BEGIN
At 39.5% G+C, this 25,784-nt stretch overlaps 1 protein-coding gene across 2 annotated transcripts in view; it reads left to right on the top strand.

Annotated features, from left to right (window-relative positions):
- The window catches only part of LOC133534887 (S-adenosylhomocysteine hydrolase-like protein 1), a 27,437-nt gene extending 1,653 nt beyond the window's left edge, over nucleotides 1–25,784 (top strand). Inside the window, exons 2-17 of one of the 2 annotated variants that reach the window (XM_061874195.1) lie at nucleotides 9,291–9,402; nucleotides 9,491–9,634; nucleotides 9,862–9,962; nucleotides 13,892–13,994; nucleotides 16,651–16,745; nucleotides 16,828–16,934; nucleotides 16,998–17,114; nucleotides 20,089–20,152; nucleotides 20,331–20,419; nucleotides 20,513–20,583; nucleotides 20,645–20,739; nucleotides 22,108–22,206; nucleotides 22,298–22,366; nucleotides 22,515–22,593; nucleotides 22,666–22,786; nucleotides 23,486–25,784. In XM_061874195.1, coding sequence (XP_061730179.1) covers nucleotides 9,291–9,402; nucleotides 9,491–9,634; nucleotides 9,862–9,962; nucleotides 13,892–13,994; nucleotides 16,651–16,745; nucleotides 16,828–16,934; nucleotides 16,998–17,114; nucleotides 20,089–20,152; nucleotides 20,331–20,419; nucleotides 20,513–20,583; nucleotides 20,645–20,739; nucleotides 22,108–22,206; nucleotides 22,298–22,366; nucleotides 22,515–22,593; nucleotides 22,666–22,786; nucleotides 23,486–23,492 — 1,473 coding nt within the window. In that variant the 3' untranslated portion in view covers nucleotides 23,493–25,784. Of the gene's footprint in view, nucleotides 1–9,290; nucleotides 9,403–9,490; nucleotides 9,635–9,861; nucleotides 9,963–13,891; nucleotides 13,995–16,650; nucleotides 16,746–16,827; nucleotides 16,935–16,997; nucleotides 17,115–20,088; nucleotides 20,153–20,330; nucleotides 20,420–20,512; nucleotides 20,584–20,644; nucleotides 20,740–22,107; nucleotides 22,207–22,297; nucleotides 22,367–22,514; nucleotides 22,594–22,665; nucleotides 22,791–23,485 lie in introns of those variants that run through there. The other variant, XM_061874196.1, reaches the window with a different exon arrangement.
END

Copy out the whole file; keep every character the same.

At 39.5% G+C, this 25,784-nt stretch overlaps 1 protein-coding gene across 2 annotated transcripts in view; it reads left to right on the top strand.

Annotated features, from left to right (window-relative positions):
- The window catches only part of LOC133534887 (S-adenosylhomocysteine hydrolase-like protein 1), a 27,437-nt gene extending 1,653 nt beyond the window's left edge, over nucleotides 1–25,784 (top strand). Inside the window, exons 2-17 of one of the 2 annotated variants that reach the window (XM_061874195.1) lie at nucleotides 9,291–9,402; nucleotides 9,491–9,634; nucleotides 9,862–9,962; nucleotides 13,892–13,994; nucleotides 16,651–16,745; nucleotides 16,828–16,934; nucleotides 16,998–17,114; nucleotides 20,089–20,152; nucleotides 20,331–20,419; nucleotides 20,513–20,583; nucleotides 20,645–20,739; nucleotides 22,108–22,206; nucleotides 22,298–22,366; nucleotides 22,515–22,593; nucleotides 22,666–22,786; nucleotides 23,486–25,784. In XM_061874195.1, coding sequence (XP_061730179.1) covers nucleotides 9,291–9,402; nucleotides 9,491–9,634; nucleotides 9,862–9,962; nucleotides 13,892–13,994; nucleotides 16,651–16,745; nucleotides 16,828–16,934; nucleotides 16,998–17,114; nucleotides 20,089–20,152; nucleotides 20,331–20,419; nucleotides 20,513–20,583; nucleotides 20,645–20,739; nucleotides 22,108–22,206; nucleotides 22,298–22,366; nucleotides 22,515–22,593; nucleotides 22,666–22,786; nucleotides 23,486–23,492 — 1,473 coding nt within the window. In that variant the 3' untranslated portion in view covers nucleotides 23,493–25,784. Of the gene's footprint in view, nucleotides 1–9,290; nucleotides 9,403–9,490; nucleotides 9,635–9,861; nucleotides 9,963–13,891; nucleotides 13,995–16,650; nucleotides 16,746–16,827; nucleotides 16,935–16,997; nucleotides 17,115–20,088; nucleotides 20,153–20,330; nucleotides 20,420–20,512; nucleotides 20,584–20,644; nucleotides 20,740–22,107; nucleotides 22,207–22,297; nucleotides 22,367–22,514; nucleotides 22,594–22,665; nucleotides 22,791–23,485 lie in introns of those variants that run through there. The other variant, XM_061874196.1, reaches the window with a different exon arrangement.